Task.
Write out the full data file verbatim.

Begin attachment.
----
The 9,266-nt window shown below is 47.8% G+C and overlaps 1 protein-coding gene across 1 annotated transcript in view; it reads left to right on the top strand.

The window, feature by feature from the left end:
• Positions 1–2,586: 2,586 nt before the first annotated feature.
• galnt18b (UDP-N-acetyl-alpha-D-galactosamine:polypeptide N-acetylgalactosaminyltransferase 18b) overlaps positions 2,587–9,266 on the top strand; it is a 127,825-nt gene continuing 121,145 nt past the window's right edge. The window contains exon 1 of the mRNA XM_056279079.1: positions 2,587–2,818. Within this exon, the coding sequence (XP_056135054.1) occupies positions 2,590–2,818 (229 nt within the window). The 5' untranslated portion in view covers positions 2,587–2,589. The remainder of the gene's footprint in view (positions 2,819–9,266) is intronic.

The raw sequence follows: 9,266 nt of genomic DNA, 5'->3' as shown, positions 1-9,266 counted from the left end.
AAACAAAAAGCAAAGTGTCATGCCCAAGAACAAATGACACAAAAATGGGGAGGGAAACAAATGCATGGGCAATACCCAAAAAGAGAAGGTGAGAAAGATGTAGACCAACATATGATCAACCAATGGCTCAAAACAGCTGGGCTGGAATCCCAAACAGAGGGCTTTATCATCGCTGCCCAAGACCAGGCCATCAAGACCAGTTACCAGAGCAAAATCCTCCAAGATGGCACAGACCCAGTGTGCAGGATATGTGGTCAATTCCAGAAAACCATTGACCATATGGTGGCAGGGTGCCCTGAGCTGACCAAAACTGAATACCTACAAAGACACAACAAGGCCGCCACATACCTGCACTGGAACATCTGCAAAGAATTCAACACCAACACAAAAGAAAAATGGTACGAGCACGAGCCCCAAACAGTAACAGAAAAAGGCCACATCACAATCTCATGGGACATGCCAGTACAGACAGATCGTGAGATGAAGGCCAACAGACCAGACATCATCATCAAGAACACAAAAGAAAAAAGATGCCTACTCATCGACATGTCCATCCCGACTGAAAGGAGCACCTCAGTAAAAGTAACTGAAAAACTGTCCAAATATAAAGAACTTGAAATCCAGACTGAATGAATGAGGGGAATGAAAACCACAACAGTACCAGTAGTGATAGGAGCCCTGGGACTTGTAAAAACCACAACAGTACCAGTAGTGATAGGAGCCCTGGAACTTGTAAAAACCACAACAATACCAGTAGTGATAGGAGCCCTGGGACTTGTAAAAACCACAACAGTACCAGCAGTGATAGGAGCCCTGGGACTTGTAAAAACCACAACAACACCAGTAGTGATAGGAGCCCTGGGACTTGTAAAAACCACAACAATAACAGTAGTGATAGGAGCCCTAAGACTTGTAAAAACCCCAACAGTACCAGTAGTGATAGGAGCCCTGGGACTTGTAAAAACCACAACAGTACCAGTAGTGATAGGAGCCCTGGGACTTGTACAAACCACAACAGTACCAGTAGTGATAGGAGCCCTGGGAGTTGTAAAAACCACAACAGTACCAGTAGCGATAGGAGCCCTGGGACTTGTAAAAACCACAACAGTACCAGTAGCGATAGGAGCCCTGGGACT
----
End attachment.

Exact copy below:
The 9,266-nt window shown below is 47.8% G+C and overlaps 1 protein-coding gene across 1 annotated transcript in view; it reads left to right on the top strand.

The window, feature by feature from the left end:
• Positions 1–2,586: 2,586 nt before the first annotated feature.
• galnt18b (UDP-N-acetyl-alpha-D-galactosamine:polypeptide N-acetylgalactosaminyltransferase 18b) overlaps positions 2,587–9,266 on the top strand; it is a 127,825-nt gene continuing 121,145 nt past the window's right edge. The window contains exon 1 of the mRNA XM_056279079.1: positions 2,587–2,818. Within this exon, the coding sequence (XP_056135054.1) occupies positions 2,590–2,818 (229 nt within the window). The 5' untranslated portion in view covers positions 2,587–2,589. The remainder of the gene's footprint in view (positions 2,819–9,266) is intronic.

The raw sequence follows: 9,266 nt of genomic DNA, 5'->3' as shown, positions 1-9,266 counted from the left end.
AAACAAAAAGCAAAGTGTCATGCCCAAGAACAAATGACACAAAAATGGGGAGGGAAACAAATGCATGGGCAATACCCAAAAAGAGAAGGTGAGAAAGATGTAGACCAACATATGATCAACCAATGGCTCAAAACAGCTGGGCTGGAATCCCAAACAGAGGGCTTTATCATCGCTGCCCAAGACCAGGCCATCAAGACCAGTTACCAGAGCAAAATCCTCCAAGATGGCACAGACCCAGTGTGCAGGATATGTGGTCAATTCCAGAAAACCATTGACCATATGGTGGCAGGGTGCCCTGAGCTGACCAAAACTGAATACCTACAAAGACACAACAAGGCCGCCACATACCTGCACTGGAACATCTGCAAAGAATTCAACACCAACACAAAAGAAAAATGGTACGAGCACGAGCCCCAAACAGTAACAGAAAAAGGCCACATCACAATCTCATGGGACATGCCAGTACAGACAGATCGTGAGATGAAGGCCAACAGACCAGACATCATCATCAAGAACACAAAAGAAAAAAGATGCCTACTCATCGACATGTCCATCCCGACTGAAAGGAGCACCTCAGTAAAAGTAACTGAAAAACTGTCCAAATATAAAGAACTTGAAATCCAGACTGAATGAATGAGGGGAATGAAAACCACAACAGTACCAGTAGTGATAGGAGCCCTGGGACTTGTAAAAACCACAACAGTACCAGTAGTGATAGGAGCCCTGGAACTTGTAAAAACCACAACAATACCAGTAGTGATAGGAGCCCTGGGACTTGTAAAAACCACAACAGTACCAGCAGTGATAGGAGCCCTGGGACTTGTAAAAACCACAACAACACCAGTAGTGATAGGAGCCCTGGGACTTGTAAAAACCACAACAATAACAGTAGTGATAGGAGCCCTAAGACTTGTAAAAACCCCAACAGTACCAGTAGTGATAGGAGCCCTGGGACTTGTAAAAACCACAACAGTACCAGTAGTGATAGGAGCCCTGGGACTTGTACAAACCACAACAGTACCAGTAGTGATAGGAGCCCTGGGAGTTGTAAAAACCACAACAGTACCAGTAGCGATAGGAGCCCTGGGACTTGTAAAAACCACAACAGTACCAGTAGCGATAGGAGCCCTGGGACT